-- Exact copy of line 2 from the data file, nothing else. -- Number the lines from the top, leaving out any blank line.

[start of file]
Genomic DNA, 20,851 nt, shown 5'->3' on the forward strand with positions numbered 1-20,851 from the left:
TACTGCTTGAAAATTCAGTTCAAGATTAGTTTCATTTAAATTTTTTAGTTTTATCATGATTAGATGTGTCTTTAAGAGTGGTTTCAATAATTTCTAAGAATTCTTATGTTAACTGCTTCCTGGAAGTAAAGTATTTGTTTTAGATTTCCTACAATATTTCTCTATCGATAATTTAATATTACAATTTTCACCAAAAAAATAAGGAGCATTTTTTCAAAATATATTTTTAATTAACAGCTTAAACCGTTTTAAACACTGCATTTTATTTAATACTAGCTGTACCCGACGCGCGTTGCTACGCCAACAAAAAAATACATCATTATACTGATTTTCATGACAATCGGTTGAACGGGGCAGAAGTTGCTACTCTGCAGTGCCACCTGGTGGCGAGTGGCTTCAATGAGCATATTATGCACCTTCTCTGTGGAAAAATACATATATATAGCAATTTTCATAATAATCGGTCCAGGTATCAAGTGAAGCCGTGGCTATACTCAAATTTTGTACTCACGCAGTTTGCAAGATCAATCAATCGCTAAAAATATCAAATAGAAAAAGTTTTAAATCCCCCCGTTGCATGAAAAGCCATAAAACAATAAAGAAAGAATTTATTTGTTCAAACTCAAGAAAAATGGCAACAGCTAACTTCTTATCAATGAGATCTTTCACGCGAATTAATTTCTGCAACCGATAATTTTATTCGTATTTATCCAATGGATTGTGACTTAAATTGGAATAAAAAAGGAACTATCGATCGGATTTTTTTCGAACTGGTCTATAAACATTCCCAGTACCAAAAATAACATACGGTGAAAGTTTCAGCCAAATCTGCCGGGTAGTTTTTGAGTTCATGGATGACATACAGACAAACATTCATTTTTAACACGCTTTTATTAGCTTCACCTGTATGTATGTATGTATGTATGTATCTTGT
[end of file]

TACTGCTTGAAAATTCAGTTCAAGATTAGTTTCATTTAAATTTTTTAGTTTTATCATGATTAGATGTGTCTTTAAGAGTGGTTTCAATAATTTCTAAGAATTCTTATGTTAACTGCTTCCTGGAAGTAAAGTATTTGTTTTAGATTTCCTACAATATTTCTCTATCGATAATTTAATATTACAATTTTCACCAAAAAAATAAGGAGCATTTTTTCAAAATATATTTTTAATTAACAGCTTAAACCGTTTTAAACACTGCATTTTATTTAATACTAGCTGTACCCGACGCGCGTTGCTACGCCAACAAAAAAATACATCATTATACTGATTTTCATGACAATCGGTTGAACGGGGCAGAAGTTGCTACTCTGCAGTGCCACCTGGTGGCGAGTGGCTTCAATGAGCATATTATGCACCTTCTCTGTGGAAAAATACATATATATAGCAATTTTCATAATAATCGGTCCAGGTATCAAGTGAAGCCGTGGCTATACTCAAATTTTGTACTCACGCAGTTTGCAAGATCAATCAATCGCTAAAAATATCAAATAGAAAAAGTTTTAAATCCCCCCGTTGCATGAAAAGCCATAAAACAATAAAGAAAGAATTTATTTGTTCAAACTCAAGAAAAATGGCAACAGCTAACTTCTTATCAATGAGATCTTTCACGCGAATTAATTTCTGCAACCGATAATTTTATTCGTATTTATCCAATGGATTGTGACTTAAATTGGAATAAAAAAGGAACTATCGATCGGATTTTTTTCGAACTGGTCTATAAACATTCCCAGTACCAAAAATAACATACGGTGAAAGTTTCAGCCAAATCTGCCGGGTAGTTTTTGAGTTCATGGATGACATACAGACAAACATTCATTTTTAACACGCTTTTATTAGCTTCACCTGTATGTATGTATGTATGTATGTATCTTGT